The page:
The GOP's favorite enemy: Right-wingers erupt as Bill Clinton returns to campaign trail

Bill Clinton stumps for Hillary, and the right couldn't wait to go on the attack

By Michael Garofalo
Published January 4, 2016 10:42PM (EST)
Bill Clinton (AP/Jim Cole)
Bill Clinton (AP/Jim Cole)
Bill Clinton has never been one to shy away from the limelight, but the former president spent much of 2015 behind the scenes, courting donors at closed-door fundraisers as his wife Hillary laid the groundwork for her 2016 presidential campaign. But with the Iowa caucuses and New Hampshire primary just weeks away, Bill Clinton returned to the national political stage Monday, making his first solo appearance of the campaign to stump for Hillary Clinton in New Hampshire.
Clinton spoke to a crowd of about 700 at Nashua Community College on Monday morning, casting his wife as the most qualified candidate to lead the nation and offering her "inclusive social policy" as an alternative to the "kind of scary" Republican field. "I think [Hillary Clinton's] is the plan that offers the best chance to have the most rapid movement to more broadly shared prosperity," he said.
Bill Clinton's return to the campaign trail gave the right wing a familiar target to lob blows at. Based on conservative comments surrounding Clinton's sexual history and allegations of abuse, voters could be forgiven for thinking they'd entered a time warp to 1998.

On his radio show Monday following Clinton's speech, Rush Limbaugh said "Trump, of course, talking about how 'Hey, you know you've got to be careful Hillary. You send [Bill Clinton] out there, you better not start playing your vagina card.' But she's playing that card, and Trump's saying 'Hey wait a minute, you're going to send him out there and you just talk about a victim, the two don't go together and I'm going to hit you on it'."

On CNN, Jeffrey Lord, political commentator, Trump supporter and former member of the Reagan administration, contrasted Hillary Clinton's support of campus rape victims with her husband's history. "Juanita Broaddrick is not getting the same treatment as the Cosby accusers. Why not?" he asked.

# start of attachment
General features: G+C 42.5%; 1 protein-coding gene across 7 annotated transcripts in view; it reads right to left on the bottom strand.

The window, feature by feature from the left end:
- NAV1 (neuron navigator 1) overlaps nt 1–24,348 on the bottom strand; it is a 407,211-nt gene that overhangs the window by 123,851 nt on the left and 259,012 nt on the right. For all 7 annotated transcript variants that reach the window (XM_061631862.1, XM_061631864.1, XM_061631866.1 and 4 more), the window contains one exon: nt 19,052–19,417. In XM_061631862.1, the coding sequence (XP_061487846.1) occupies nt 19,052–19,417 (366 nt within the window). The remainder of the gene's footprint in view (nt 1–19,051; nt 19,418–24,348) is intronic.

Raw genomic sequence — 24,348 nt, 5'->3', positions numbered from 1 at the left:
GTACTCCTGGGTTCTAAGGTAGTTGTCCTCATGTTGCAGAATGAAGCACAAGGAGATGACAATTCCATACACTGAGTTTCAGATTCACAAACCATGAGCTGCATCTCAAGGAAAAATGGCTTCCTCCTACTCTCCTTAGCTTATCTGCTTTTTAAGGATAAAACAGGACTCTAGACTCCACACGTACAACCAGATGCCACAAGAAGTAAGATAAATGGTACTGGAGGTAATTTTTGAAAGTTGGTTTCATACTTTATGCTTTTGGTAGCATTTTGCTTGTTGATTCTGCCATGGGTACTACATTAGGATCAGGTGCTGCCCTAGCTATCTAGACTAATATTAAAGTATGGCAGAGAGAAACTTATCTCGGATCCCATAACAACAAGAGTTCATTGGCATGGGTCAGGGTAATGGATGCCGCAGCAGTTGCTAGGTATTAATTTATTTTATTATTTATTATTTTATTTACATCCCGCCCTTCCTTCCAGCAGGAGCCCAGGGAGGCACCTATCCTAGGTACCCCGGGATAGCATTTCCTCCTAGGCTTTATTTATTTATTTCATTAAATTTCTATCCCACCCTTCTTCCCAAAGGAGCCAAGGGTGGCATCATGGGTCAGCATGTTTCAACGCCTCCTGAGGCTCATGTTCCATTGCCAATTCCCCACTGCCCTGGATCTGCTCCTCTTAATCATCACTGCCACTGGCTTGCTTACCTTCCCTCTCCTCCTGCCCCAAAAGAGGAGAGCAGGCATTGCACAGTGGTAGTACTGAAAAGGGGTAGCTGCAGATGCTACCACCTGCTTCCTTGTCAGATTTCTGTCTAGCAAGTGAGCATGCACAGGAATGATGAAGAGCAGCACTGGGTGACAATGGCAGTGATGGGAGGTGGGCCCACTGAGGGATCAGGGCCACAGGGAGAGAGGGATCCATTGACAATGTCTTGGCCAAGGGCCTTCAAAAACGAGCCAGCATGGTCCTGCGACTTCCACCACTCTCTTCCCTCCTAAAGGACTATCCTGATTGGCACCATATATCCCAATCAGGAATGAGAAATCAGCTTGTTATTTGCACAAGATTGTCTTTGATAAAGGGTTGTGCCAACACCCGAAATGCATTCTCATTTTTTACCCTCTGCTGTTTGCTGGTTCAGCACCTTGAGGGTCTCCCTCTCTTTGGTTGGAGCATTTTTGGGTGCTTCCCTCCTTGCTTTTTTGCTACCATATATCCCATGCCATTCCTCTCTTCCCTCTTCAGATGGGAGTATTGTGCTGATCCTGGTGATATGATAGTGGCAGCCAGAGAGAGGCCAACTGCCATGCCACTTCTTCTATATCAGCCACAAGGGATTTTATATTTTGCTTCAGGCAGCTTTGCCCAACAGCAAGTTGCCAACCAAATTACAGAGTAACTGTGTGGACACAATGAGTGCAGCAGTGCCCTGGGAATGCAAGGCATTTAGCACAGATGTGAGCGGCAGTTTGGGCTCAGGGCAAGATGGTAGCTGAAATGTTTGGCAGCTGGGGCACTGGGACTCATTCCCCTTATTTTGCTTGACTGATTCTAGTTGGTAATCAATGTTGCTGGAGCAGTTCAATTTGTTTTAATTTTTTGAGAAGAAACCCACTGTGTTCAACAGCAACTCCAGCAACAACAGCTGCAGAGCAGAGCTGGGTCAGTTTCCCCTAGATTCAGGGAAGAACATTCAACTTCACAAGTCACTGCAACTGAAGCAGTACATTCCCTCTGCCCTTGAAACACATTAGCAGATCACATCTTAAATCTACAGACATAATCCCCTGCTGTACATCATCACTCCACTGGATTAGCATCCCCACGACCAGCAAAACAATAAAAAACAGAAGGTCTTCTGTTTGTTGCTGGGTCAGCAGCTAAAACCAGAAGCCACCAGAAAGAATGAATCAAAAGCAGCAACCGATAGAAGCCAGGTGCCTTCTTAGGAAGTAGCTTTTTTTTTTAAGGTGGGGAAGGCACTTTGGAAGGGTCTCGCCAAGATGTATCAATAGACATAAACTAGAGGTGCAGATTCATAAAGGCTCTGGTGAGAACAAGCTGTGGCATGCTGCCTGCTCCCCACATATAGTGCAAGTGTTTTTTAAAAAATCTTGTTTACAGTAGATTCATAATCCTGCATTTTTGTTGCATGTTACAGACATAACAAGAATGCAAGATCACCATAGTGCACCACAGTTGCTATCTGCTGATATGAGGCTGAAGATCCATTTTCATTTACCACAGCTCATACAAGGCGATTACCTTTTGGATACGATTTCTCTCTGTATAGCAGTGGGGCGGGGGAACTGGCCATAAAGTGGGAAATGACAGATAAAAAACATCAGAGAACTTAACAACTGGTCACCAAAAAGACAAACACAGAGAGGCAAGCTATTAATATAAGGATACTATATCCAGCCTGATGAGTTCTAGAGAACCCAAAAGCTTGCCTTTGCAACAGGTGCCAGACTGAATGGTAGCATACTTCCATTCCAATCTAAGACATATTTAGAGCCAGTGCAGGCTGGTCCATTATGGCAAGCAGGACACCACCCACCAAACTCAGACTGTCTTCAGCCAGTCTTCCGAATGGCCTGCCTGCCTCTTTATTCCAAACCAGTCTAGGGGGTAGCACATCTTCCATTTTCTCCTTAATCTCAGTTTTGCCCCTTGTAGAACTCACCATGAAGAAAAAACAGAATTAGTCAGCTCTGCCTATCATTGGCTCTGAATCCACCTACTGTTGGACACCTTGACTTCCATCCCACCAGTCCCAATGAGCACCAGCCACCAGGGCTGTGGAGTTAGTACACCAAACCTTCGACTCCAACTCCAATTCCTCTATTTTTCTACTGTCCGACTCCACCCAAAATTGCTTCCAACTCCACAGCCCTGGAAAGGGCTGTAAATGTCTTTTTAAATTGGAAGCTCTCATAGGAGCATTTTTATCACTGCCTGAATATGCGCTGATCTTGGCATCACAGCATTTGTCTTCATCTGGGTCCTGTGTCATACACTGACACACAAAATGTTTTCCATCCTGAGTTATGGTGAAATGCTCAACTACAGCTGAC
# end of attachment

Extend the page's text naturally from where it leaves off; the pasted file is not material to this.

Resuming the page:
Rand Paul echoed this line of thinking, arguing that Hillary Clinton's support of women makes her husband's past fair game. “Hillary Clinton has brought this on herself, by saying women should be believed, and yet she was big on calling all of the women that accused Bill of his different advances and harassment and possibly other allegations, she was big on calling them the ‘bimbos,'" he said Monday.
After being called sexist by Hillary Clinton last week, Donald Trump fired off the shots at her husband on Twitter and CBS's "Face The Nation," claiming he has a "terrible record of women abuse" and is "one of the great abusers of the world."
Bloomberg's Mark Halperin called Trump's attacks "politically brilliant" on the Monday edition of MSNBC's "Morning Joe," because they reinforced his bona fides as a "real Republican."

Trump claimed on "Face The Nation" on Sunday that he's "the only one that is willing to talk about [Bill Clinton's] problems," but in reality others on the right wing have been all too ready to jump into the fray.

At a Clinton campaign event on Sunday, Republican New Hampshire state representative Katherine Prudhomme-O'Brien heckled Hillary Clinton from the crowd about allegations of sexual misconduct against her husband, prompting the candidate to respond, "You are very rude, and I'm not going to ever call on you."
For his part, Clinton has avoided invitations to engage with his attackers:

Michael Garofalo

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2016 Election Bill Clinton Clinton Sexism Hillary Clinton Rush Limbaugh